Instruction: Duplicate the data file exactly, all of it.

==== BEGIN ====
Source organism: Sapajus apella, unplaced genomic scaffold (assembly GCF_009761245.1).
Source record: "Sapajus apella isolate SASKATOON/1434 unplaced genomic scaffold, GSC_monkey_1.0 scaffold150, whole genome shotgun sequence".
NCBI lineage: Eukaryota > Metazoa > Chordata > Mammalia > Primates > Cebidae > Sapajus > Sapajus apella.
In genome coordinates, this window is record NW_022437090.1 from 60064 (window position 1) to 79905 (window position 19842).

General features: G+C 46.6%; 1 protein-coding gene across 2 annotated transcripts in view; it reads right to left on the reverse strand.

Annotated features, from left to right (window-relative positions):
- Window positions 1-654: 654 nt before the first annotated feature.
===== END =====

Source organism: Sapajus apella, unplaced genomic scaffold (assembly GCF_009761245.1).
Source record: "Sapajus apella isolate SASKATOON/1434 unplaced genomic scaffold, GSC_monkey_1.0 scaffold150, whole genome shotgun sequence".
NCBI lineage: Eukaryota > Metazoa > Chordata > Mammalia > Primates > Cebidae > Sapajus > Sapajus apella.
In genome coordinates, this window is record NW_022437090.1 from 60064 (window position 1) to 79905 (window position 19842).

General features: G+C 46.6%; 1 protein-coding gene across 2 annotated transcripts in view; it reads right to left on the reverse strand.

Annotated features, from left to right (window-relative positions):
- Window positions 1-654: 654 nt before the first annotated feature.